Ludwig II was a patron of the arts, namely Richard Wagner, whom he supported and loved. If not for Ludwig’s time and money, we would not have Wagner’s work. And Ludwig, in his delusion, loved pretending to be the great Swan Knight Wagner imagined. He even had a special grotto built in Linderhof to act as a operatic backdrop to watch actors in little swan boats perform Wagner’s work as Ludwig rode along in another little swan boat because one can never have too many swan boats. 

We don’t know what Ludwig II was sick with when it comes to his “madness”. We just know that he was unwell. And we know that after trying to sell Bavaria to make more castles, he was ousted from power and he drowned himself in Lake Stern, just behind Castle Neuschwanstein. 

Consider it serendipity, but like Higuri-sensei; I too fell in love with the King. Not just the fictional character crafted for the sake of voyeurism, but the complex man who clearly was a little too sick for this world but also gave us so much with so little credit. Many know of Wagner but few know of Ludwig. Think if we only knew Shakespeare but ignored Queen Elizabeth I.  I voraciously consumed information about Bavaria’s Mad King. I read books, researched, practiced my German: all of it to please My King. Ludwig became a strange obsession of mine that kept me going through a particularly challenging college semester. Before I knew it, I was in deep. So deep that a funny little mention by one of my philosophy professors struck me like a ton of bricks. He said that while he would be the professor in the summer abroad that he’d be visiting some castle in Bavaria. As if possessed, I asked if the castle was Ludwig’s; and imagine my shock when he said yes. He spent the spring semester mostly cajoling me into going to Austria. I balked most of the time. The cost, the fact that I never left the country like that except for a trip to Mexico as a child I barely remember, the cost, the fear, the anxiety, the cost were all things that kept me firmly in the States while my professor got to see a castle I had dreamed about. He spent the fall semester encouraging me to go to Austria but I was afraid to do so.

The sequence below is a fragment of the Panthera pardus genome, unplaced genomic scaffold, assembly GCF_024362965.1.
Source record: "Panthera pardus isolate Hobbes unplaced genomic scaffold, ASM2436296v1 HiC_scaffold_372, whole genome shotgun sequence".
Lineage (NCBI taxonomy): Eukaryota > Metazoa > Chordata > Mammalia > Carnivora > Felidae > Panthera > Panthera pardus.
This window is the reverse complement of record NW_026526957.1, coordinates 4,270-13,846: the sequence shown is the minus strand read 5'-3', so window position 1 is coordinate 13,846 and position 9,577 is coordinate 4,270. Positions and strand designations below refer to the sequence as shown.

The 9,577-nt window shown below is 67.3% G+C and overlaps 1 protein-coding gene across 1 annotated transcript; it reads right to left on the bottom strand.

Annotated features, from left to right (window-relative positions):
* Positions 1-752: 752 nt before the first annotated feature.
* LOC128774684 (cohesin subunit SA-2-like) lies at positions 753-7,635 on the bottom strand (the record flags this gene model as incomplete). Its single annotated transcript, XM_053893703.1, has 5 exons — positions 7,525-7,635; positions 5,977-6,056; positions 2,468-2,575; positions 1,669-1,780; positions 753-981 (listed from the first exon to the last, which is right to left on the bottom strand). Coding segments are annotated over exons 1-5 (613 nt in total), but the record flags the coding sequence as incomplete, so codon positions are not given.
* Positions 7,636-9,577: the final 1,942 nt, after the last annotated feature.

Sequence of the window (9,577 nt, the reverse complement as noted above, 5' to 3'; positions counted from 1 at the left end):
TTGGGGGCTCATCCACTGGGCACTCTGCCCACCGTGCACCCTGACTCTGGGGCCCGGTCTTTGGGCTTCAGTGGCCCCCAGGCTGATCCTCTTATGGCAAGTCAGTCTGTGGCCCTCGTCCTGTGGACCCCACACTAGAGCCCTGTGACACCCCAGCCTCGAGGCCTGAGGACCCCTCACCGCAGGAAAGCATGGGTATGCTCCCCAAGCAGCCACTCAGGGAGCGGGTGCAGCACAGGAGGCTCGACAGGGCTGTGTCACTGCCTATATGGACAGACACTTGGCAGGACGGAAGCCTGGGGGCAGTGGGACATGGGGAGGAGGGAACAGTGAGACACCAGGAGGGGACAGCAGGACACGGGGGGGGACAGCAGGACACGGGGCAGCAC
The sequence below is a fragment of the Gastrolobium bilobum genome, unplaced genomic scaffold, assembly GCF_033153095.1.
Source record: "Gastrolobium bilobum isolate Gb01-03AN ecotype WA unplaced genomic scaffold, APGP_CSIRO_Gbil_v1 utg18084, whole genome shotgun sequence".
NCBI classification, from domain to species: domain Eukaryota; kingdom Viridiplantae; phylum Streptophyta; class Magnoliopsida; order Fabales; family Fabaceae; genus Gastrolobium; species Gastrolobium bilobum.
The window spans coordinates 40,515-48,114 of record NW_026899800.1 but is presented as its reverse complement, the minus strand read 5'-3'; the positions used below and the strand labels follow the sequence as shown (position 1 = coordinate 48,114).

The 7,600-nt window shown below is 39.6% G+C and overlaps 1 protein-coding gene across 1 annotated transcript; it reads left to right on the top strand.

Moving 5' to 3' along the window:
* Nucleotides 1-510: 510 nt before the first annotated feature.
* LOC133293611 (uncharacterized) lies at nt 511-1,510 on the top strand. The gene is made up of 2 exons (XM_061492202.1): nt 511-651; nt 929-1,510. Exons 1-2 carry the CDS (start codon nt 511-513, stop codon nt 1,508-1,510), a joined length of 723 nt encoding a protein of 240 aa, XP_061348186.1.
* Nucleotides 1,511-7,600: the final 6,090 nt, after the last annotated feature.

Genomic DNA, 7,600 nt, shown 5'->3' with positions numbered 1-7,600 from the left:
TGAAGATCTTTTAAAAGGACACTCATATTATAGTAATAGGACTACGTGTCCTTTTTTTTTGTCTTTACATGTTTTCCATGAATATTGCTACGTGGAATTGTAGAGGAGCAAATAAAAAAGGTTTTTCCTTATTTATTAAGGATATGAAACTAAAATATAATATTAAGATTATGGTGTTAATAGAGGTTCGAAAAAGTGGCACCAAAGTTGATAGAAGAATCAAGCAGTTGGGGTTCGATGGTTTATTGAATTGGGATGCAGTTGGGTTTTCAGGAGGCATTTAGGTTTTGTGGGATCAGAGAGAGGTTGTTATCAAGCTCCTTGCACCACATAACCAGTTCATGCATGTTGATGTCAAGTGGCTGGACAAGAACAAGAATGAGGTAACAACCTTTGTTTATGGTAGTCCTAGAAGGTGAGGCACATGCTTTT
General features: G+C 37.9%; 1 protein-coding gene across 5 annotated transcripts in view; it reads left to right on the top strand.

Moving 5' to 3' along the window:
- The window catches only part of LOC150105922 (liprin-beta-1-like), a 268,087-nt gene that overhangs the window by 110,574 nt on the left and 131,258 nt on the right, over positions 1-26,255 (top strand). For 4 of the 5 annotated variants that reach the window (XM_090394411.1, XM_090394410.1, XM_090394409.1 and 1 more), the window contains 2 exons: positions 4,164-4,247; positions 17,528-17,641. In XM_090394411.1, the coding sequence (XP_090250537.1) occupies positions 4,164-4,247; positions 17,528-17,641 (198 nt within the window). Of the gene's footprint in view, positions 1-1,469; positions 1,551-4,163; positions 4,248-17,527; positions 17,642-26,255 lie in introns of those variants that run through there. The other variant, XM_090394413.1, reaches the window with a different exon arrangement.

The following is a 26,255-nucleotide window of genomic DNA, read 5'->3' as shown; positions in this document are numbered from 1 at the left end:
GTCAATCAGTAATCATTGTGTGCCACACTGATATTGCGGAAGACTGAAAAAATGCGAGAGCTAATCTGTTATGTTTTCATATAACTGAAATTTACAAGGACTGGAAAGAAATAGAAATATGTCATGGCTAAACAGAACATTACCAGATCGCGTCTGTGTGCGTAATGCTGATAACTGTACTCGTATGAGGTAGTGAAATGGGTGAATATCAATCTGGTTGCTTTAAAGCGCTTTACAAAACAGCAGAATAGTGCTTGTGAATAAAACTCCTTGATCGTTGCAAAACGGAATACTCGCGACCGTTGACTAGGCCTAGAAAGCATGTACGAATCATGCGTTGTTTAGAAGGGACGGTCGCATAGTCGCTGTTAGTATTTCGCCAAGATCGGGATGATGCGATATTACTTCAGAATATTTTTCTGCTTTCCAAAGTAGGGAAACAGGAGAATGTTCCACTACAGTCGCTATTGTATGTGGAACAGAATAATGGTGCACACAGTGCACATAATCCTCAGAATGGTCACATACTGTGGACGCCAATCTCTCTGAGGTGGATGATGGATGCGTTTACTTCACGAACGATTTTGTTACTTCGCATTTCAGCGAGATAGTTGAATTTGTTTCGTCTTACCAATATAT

The following spring I decided to do it. I still don’t know what fully convinced me to do so. But I did it. I decided to go to Austria knowing that King Ludwig’s castles would be a mandatory tour for the summer program.